The church of the president of the Ministers Conference of Winston-Salem and Vicinity made national headlines, announcing that it would not perform any more heterosexual marriage ceremonies until same-sex marriages are also honored by the state and federal government.
But the issue of same sex marriage, and even homosexuality, is still very much a contentious one for the mostly black clergy who make up the Ministers Conference.
“It has been a journey for us,” Ministers Conference President Willard Bass said of Green Street United Methodist Church’s decision to support same-sex marriage in such a bold way. “…The question of not doing marriage at all in the church is a very controversial issue. It’s really profound for a church to go that far.”
Bass is the associate pastor at Green Street, a racially integrated church that is home to about 35 same-sex couples. The church’s stance came just days before the U.S. Supreme Court was slated to hear oral arguments in two highly-publicized gay rights cases.
The Ministers Conference as an organization has not taken a stance, one way or the other, on the legal challenges to California’s Proposition 8 ban on same-sex marriage and the federal Defense of Marriage Act. Last year, the Conference urged voters to vote against Amendment One, which changed the state constitution to define marriage as being only between a man and a woman, though many members, including then-president Rev. Joseph Nance, expressed uneasiness about gay marriage and Biblical objections to homosexuality.
Bass, who believes scriptures that refer to homosexuality have been taken out of context, said championing the rights of the gay community is the Christian thing to do.
“We can’t tell someone how they feel in their bodies … but what we do know is that as Christians, we should be accepting of all people,” Bass said. “…The question is how do we want to act as a faith community? And as far as I’m concerned, it’s all about love.”
Bishop Freddie Marshall, pastor of Greater Church of Deliverance Inc. and a member of the Ministers Conference for more than 20 years, is not on the same page as Bass.
“I am totally against same-sex marriage,” he declared. “Based upon biblical and scriptural mandates … my belief is that the Word is clear and it speaks to marriage being between a man and a woman.”
Marshall, a father of five, rejects the notion that marriage has anything to do with civil rights.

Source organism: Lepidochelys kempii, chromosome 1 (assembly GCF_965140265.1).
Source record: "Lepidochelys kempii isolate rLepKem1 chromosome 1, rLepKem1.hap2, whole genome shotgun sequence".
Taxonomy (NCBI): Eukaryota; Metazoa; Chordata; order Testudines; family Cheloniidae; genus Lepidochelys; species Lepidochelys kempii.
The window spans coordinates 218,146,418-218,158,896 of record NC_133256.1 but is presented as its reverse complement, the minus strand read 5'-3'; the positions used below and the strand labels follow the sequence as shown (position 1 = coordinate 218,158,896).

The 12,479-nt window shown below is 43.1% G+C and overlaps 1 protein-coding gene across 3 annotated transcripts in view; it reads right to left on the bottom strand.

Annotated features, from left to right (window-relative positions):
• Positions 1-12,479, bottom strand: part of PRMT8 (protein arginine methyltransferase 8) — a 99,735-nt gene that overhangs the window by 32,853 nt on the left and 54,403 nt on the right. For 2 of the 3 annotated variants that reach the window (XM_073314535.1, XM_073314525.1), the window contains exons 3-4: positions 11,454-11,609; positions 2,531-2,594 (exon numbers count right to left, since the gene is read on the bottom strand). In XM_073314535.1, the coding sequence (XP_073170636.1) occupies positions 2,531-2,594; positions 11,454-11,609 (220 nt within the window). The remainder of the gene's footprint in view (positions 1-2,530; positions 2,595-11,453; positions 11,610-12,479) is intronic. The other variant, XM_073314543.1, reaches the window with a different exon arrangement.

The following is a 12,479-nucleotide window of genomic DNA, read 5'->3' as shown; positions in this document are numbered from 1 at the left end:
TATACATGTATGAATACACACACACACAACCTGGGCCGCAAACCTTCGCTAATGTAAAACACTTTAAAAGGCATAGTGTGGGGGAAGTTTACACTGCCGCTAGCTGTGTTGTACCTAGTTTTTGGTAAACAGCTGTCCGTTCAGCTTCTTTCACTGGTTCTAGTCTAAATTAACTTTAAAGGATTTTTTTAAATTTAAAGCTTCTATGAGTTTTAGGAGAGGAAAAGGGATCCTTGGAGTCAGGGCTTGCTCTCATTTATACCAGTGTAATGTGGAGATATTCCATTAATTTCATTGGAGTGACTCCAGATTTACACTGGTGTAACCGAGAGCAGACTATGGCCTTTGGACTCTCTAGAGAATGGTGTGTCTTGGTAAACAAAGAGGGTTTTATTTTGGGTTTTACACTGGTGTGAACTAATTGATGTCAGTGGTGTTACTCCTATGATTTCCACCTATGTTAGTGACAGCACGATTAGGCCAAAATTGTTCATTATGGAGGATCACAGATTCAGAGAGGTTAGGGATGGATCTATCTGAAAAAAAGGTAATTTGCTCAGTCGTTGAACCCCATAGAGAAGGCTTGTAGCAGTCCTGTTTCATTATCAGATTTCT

“I do not see it as a civil rights issue because I do not believe that anyone is being prevented from a right that they have been given,” he said. “A civil rights issue speaks to those things that prevent individuals from their God-given or Constitutional rights. This is not as such.”
Bass contends that if homosexuality is in fact a sin, then it should be regarded in the same light as adultery, fornication or any other sin.
“If you’re going to talk about sin, let’s talk about sin, because to me, there is no greater sin, there’s no lesser sin,” he declared. “…I think God is going to have the final say about the issue of our sin and judge us on our sin, and we just need to learn how to love each other and be in community so we can work on issues that are key for us as a whole.”
Rev. Lamonte Williams, pastor of Diggs Memorial United Holy Church, says he believes in giving same sex partners many of the same rights, such as access to company benefits, that heterosexual couples enjoy in the secular world, but he says his religious convictions prohibit him from condoning homosexuality or same-sex marriage.
“It makes no difference who says otherwise; all I can tell you is when I got ordained I was asked publicly, ‘Will you uphold the Bible and the principles that it represents?’ and I said ‘yes,’” he related. “…There is clear-cut Scripture that does not support that (lifestyle).”
Rev. Lawrence Womack, pastor of St. Anne’s Episcopal Church, holds a different view. Like his counterparts, Womack, who has led the small congregation, known for its racial and sexual diversity, for two years, also cites Scripture in his stance in favor of gay marriage, pointing to 1 John 4:8: “Whoever does not love does not know God, because God is love.”
“The issue is the sense of commitment, that we’re committed to God and committed to each other and how that commitment plays out,” he said. “If it’s full and mutual and monogamous and lifelong, then that’s the goal.”
Williams said he believes in letting others live as they please, so long as they extend the same courtesy and respect to his beliefs and convictions.
“I’m diverse enough to respect people’s personal preference. I’m okay with that,” he said. “…The world is big enough for everybody to have their own preference, but at the end of the day, a world without rules and regulations is a world headed for destruction.”
Womack, whose denomination elected its first openly gay bishop, Rev. Gene Robinson, in 2004, believes the church spends too much time worrying about homosexuality, which is only mentioned in a handful of passages in the bible.
“We’re majoring in the minors and leaving out the large portion of what the Gospel is talking about,” he said, referencing mandates such as helping “the least of these” and loving one another. “It’s just part of the bigger discomfort that religion has with sexuality and with love in general, in terms of human interaction… If we say God is love and God’s love is open to all people, doesn’t that mean all? Are we the ones who are supposed to qualify that?”
Marshall said he fears that the high court will side with the growing number of Americans who support same-sex marriage.
“I believe that the courts will more than likely … side with those who are in favor of same-sex unions,” he said, “but it does not by any means change what I know to be clearly the word of God.”